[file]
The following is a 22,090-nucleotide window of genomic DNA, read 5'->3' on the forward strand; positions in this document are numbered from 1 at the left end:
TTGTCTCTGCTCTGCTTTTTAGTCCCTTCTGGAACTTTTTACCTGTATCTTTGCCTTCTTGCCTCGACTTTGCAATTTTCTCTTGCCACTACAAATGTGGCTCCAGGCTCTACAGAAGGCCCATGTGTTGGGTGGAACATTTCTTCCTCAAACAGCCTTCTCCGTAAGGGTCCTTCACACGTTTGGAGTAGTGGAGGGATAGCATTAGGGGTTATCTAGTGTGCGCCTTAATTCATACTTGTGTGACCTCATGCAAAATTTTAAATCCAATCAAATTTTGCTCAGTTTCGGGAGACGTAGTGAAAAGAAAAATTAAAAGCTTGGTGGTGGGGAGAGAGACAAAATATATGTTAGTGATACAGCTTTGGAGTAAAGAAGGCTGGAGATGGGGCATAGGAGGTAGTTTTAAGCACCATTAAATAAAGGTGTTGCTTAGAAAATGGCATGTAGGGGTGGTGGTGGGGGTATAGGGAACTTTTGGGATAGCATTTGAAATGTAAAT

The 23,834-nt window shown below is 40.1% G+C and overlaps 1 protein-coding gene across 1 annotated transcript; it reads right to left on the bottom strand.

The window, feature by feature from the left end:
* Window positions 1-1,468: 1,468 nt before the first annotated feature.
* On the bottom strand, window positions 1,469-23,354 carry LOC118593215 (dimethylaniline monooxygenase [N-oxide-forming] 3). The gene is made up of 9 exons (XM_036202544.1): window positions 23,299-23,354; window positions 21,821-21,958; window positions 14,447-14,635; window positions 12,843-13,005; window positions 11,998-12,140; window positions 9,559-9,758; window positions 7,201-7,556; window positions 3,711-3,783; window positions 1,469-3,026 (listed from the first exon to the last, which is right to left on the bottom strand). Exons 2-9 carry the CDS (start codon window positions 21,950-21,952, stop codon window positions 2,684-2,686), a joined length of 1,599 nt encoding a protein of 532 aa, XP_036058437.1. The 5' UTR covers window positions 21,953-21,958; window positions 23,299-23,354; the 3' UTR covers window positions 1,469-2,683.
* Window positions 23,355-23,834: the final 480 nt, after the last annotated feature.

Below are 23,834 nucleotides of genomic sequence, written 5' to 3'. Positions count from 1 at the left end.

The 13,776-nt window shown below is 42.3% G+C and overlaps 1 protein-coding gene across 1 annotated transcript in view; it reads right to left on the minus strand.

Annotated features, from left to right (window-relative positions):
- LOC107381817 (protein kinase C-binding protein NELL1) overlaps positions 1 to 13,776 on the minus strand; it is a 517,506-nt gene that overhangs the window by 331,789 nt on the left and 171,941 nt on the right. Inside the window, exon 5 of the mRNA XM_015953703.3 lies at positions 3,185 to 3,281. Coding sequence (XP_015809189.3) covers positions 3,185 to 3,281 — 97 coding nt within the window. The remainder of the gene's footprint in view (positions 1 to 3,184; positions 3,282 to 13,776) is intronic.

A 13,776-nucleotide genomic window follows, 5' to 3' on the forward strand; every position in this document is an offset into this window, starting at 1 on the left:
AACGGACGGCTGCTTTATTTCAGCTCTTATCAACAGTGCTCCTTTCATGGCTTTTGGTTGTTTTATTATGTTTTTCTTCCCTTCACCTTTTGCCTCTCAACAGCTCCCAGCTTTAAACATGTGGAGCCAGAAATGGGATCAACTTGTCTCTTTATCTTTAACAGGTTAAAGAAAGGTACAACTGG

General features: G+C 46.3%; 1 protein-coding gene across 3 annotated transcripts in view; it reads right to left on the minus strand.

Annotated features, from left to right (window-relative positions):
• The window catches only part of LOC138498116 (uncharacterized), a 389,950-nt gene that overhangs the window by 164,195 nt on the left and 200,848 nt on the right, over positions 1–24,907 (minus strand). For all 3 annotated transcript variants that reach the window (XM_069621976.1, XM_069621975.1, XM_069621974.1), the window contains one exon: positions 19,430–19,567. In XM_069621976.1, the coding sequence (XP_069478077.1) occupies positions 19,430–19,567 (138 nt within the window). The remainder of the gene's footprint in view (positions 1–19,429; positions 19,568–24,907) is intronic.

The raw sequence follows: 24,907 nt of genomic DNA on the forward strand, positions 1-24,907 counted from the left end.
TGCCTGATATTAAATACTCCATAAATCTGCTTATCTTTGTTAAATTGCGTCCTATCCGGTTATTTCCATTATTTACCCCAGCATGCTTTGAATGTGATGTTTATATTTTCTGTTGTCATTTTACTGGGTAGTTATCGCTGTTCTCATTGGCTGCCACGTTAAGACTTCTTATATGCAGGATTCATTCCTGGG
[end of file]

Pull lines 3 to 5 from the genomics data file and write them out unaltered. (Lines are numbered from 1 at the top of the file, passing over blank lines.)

The 23,834-nt window shown below is 40.1% G+C and overlaps 1 protein-coding gene across 1 annotated transcript; it reads right to left on the bottom strand.

The window, feature by feature from the left end:
* Window positions 1-1,468: 1,468 nt before the first annotated feature.